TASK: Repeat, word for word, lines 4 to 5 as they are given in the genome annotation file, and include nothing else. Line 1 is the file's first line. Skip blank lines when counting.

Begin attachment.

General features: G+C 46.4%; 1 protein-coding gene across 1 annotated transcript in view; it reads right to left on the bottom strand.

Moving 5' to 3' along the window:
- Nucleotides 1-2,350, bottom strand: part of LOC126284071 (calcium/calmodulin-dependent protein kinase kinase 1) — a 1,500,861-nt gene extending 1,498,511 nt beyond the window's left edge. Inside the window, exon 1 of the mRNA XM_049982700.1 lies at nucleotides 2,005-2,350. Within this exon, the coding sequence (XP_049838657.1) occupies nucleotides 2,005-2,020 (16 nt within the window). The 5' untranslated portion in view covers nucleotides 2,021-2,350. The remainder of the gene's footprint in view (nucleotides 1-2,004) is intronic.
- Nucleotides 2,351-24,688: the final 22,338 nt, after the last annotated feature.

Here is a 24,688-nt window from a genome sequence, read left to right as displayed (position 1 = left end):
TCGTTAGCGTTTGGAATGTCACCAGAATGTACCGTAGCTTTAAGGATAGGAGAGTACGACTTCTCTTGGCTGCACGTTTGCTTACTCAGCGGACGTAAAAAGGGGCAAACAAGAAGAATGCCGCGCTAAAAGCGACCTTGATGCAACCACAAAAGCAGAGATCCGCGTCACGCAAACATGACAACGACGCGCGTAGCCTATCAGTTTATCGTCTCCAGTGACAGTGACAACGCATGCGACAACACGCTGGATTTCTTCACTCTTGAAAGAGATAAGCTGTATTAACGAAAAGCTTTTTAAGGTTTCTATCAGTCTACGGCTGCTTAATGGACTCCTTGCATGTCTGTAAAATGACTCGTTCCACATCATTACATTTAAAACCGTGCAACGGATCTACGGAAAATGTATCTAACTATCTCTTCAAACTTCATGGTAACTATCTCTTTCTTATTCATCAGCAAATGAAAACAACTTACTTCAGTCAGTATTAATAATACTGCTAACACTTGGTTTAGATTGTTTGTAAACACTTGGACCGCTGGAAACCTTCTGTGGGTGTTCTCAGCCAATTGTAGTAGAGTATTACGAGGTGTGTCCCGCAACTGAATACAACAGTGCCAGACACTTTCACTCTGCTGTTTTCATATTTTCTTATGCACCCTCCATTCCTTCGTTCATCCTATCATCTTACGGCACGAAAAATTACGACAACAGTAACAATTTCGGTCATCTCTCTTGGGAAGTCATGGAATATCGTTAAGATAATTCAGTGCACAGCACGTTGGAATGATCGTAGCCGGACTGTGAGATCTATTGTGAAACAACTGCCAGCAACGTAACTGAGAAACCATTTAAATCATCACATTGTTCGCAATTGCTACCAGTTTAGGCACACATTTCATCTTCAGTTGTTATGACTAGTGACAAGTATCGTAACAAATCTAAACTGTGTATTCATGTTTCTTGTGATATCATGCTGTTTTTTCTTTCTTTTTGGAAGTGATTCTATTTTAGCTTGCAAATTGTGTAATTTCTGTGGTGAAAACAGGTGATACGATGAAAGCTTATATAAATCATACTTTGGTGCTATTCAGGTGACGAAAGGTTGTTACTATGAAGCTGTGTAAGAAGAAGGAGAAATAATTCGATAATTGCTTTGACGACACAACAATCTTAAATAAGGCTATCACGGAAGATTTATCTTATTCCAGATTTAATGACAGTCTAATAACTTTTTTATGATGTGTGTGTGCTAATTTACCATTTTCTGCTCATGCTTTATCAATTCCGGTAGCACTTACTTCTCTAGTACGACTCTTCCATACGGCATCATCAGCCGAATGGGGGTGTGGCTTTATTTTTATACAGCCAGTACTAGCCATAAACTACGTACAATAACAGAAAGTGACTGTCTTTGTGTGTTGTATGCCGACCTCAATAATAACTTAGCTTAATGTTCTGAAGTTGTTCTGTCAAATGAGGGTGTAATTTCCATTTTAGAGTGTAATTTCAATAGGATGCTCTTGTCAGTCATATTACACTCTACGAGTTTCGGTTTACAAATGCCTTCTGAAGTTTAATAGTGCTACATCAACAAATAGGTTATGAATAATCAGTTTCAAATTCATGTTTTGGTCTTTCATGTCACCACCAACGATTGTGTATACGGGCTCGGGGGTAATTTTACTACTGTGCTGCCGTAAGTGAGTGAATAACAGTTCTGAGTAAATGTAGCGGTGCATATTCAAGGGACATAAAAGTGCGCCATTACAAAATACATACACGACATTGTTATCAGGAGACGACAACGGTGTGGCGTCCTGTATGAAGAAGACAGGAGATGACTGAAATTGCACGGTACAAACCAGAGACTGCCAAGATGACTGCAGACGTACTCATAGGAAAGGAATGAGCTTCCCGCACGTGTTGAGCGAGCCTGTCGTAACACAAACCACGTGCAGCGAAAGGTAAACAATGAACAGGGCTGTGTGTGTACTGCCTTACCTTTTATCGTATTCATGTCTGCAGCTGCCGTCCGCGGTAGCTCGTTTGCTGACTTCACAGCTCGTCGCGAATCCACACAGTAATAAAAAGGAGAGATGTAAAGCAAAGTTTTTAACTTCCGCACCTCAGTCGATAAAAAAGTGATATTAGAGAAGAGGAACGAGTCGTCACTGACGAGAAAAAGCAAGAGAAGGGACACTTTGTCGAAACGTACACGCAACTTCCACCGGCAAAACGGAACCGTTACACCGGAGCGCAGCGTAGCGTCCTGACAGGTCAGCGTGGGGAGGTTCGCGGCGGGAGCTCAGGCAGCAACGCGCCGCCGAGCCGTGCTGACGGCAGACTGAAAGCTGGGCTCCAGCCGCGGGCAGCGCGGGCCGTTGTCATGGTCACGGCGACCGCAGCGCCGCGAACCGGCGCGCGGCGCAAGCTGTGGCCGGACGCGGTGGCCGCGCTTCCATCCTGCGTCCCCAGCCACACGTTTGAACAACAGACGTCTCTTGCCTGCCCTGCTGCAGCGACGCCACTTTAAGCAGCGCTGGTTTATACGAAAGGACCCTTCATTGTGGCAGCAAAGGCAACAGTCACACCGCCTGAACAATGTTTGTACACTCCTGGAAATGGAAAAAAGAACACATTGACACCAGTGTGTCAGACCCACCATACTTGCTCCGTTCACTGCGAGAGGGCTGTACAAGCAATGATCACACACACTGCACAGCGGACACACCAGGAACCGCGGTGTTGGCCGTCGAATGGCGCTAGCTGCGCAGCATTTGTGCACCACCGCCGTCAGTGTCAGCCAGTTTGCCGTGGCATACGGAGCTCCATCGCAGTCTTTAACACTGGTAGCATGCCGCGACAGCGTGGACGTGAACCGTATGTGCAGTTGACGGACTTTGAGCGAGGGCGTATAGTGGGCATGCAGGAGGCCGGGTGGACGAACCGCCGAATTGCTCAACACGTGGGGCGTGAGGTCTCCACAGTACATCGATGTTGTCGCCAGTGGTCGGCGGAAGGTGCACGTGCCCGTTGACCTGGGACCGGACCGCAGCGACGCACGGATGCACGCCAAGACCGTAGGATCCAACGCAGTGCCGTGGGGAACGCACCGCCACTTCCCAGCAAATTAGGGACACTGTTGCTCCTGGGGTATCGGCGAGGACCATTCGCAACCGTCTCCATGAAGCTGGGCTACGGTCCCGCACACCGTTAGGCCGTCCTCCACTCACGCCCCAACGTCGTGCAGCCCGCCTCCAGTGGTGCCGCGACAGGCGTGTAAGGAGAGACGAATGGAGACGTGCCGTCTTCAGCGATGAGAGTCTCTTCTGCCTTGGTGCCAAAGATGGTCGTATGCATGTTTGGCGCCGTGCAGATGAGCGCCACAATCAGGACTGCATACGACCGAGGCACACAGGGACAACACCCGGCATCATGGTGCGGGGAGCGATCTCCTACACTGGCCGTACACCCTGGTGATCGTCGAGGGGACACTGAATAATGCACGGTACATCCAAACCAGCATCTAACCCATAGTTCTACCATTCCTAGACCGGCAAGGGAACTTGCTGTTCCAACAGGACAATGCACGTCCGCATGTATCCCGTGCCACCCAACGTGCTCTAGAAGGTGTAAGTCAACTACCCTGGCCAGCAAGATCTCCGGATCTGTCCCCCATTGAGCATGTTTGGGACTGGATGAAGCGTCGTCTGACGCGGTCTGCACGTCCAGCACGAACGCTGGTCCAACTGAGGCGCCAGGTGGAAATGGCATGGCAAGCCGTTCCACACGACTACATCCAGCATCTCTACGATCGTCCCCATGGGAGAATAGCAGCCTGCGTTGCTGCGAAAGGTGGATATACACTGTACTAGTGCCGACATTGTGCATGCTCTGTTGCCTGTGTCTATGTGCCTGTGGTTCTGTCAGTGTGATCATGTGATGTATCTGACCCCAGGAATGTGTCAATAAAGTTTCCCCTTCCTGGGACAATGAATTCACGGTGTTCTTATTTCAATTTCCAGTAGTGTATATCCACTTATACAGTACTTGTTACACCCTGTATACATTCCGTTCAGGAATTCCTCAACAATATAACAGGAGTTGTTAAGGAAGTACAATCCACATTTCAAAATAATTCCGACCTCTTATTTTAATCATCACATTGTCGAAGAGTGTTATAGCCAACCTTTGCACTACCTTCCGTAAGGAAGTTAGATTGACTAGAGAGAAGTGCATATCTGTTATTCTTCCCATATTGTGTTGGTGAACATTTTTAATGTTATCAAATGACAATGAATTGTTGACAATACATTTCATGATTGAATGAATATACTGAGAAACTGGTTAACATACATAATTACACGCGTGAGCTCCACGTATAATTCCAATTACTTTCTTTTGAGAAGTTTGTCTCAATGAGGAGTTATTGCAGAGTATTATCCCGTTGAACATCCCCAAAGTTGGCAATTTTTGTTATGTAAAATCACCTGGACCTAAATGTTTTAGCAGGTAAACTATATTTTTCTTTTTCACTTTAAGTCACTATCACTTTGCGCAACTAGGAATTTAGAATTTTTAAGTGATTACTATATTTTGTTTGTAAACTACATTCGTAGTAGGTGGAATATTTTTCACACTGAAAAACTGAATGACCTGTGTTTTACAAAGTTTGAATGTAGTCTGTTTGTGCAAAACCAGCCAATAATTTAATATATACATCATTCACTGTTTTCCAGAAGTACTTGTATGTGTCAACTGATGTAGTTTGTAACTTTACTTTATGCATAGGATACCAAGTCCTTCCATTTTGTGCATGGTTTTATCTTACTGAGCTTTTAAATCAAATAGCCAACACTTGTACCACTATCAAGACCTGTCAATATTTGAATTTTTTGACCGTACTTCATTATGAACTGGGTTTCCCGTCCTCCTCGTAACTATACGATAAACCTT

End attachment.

- Nucleotides 2,351-24,688: the final 22,338 nt, after the last annotated feature.

Here is a 24,688-nt window from a genome sequence, read left to right as displayed (position 1 = left end):